Thursday, September 1, 2011

Guest Review: City of Bones by Cassandra Clare

City of Bones (The Mortal Instruments #1)

Hardcover: 485 pages
Release date: March 27th, 2007
Publisher: Margaret K. McElderry Books
Source: Bought
Goodreads Summary: When fifteen-year-old Clary Fray heads out to the Pandemonium Club in New York City, she hardly expects to witness a murder - much less a murder committed by three teenagers covered with strange tattoos and brandishing bizarre weapons. Then the body disappears into thin air. It's hard to call the police when the murderers are invisible to everyone else and when there is nothing - not even a smear of blood - to show that a boy has died. Or was he a boy? 

This is Clary's first meeting with the Shadowhunters, warriors dedicated to ridding the earth of demons. It's also her first encounter with Jace, a Shadowhunter who looks a little like an angel and acts a lot like a jerk. Within twenty-four hours Clary is pulled into Jace's world with a vengeance, when her mother disappears and Clary herself is attacked by a demon. But why would demons be interested in ordinary mundanes like Clary and her mother? And how did Clary suddenly get the Sight? The Shadowhunters would like to know.... 

One of the best books I’ve read this year.

The story revolves on three major characters: Clary Fray, Jace Wayland, and Simon (I really don’t know Simon’s surname.). Book one mainly centres on Clary discovering her true nature as a Shadowhunter while she gets help from new friends to find her lost mother. While at first reluctantly acknowledges the world of Shadowhunters, she discovers things little by little what makes someone being so different good.

The book itself is great! It’s actually nice to read a new series other than HP (although I never get tired of re-reading it) and to focus my attention to more action-packed YA novels. The characters were often very credible, but on other scenes, they make me confused. The story is perfectly woven by Clare, and many new terms were introduced (like Mundane, Runes, and the like) so new to me it’s often confusing. Anyhow, the story depicts some serious butt-kicking scenes that make me want to jump, like the scene where they run on vampires on Hotel Dumort. The book also features many mythical creatures, not just vampires and werewolves, but also faeries and warlocks.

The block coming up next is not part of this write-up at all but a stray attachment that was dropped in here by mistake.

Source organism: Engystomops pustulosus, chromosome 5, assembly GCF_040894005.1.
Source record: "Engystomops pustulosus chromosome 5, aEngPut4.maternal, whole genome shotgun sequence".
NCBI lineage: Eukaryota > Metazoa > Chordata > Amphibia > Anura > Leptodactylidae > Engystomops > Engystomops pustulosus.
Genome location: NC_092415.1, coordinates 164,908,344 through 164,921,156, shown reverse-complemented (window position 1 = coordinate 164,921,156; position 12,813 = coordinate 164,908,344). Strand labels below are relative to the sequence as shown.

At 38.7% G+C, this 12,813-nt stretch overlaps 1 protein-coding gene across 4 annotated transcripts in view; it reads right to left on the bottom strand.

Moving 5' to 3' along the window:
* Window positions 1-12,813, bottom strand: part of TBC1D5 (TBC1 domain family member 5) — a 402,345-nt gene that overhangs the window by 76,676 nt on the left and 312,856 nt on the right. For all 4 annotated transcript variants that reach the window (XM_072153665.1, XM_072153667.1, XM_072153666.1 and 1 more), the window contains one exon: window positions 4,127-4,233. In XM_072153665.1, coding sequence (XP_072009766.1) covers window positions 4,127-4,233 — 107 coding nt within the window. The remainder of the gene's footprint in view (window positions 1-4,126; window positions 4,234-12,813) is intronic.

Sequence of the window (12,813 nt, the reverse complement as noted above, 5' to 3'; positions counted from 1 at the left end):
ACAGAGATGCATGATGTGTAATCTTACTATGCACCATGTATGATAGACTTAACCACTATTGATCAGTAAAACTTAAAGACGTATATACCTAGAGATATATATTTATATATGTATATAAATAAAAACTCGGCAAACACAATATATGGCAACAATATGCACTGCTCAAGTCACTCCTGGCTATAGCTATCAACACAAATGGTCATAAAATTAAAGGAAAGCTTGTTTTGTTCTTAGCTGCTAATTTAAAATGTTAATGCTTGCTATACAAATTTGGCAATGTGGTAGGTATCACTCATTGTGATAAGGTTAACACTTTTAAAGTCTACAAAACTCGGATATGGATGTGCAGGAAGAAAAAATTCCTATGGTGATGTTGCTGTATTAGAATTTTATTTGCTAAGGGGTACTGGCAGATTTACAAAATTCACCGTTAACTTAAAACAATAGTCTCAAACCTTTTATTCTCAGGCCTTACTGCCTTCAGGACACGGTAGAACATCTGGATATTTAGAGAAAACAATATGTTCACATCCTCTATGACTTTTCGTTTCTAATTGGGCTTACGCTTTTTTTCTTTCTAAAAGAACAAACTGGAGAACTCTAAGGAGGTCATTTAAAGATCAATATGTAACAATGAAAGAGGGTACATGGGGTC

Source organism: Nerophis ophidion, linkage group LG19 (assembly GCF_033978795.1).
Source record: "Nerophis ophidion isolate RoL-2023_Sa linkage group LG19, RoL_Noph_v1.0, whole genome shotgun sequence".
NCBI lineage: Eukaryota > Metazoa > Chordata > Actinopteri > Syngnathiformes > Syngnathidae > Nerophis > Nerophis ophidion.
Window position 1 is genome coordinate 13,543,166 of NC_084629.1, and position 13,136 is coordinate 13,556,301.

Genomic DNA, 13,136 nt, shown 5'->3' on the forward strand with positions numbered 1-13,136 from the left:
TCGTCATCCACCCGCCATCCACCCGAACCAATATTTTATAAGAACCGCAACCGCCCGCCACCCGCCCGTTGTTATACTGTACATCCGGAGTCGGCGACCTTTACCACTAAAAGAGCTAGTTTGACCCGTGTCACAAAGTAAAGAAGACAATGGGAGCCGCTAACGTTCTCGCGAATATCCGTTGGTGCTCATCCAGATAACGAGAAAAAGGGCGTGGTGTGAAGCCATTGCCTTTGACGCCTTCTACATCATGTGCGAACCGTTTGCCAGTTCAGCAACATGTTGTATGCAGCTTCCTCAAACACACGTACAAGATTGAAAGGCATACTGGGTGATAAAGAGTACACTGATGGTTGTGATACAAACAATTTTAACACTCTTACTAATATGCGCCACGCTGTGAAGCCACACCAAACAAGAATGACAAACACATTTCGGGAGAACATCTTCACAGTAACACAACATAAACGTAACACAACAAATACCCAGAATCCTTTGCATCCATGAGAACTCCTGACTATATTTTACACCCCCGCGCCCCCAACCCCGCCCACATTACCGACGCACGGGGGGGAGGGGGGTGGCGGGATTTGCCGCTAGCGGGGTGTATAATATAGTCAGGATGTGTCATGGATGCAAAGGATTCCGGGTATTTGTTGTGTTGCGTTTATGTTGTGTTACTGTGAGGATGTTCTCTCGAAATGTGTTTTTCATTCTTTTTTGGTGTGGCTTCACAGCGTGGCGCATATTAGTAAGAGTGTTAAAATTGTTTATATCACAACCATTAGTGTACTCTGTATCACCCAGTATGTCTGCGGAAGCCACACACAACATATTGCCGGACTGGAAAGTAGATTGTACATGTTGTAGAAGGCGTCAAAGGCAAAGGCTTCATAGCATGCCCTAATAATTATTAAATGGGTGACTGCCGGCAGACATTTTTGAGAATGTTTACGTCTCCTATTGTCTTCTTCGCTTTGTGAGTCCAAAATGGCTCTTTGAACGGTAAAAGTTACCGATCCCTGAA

I think that the most relatable topic here on the book is the topic about friends falling in love with another. Clare takes a serious tone on this topic and managed to do well. Girls who are independent, strong and at the same time vulnerable, can relate well to Clary. The main theme the novel shows is being strong. Clare writes characters that are so bold and strong it’s so magnificent to read.

The factors that I liked the most in this book are the story and the characters. They blend so well that the vivid pictures form in my head when I read it. My favourite part of the book is the part where Clary managed to kill a Ravener demon by using Jace’s Sensor. On contrast with my favourite part, my least favourite part of the book is the part where Valentine and Jace reveal to Clary that Clary and Jace are siblings. So much for the romance.

The book intimidated me to read it because of the rave reviews written about it. And they were right. It’s so amazing. Have I already said that it’s one of the best books I’ve read so far? It blows my mind whenever I sit and read the spellbinding story Clare had written.
I surely recommend this book to all YA book lovers, and to those who want to switch to action-packed novels.


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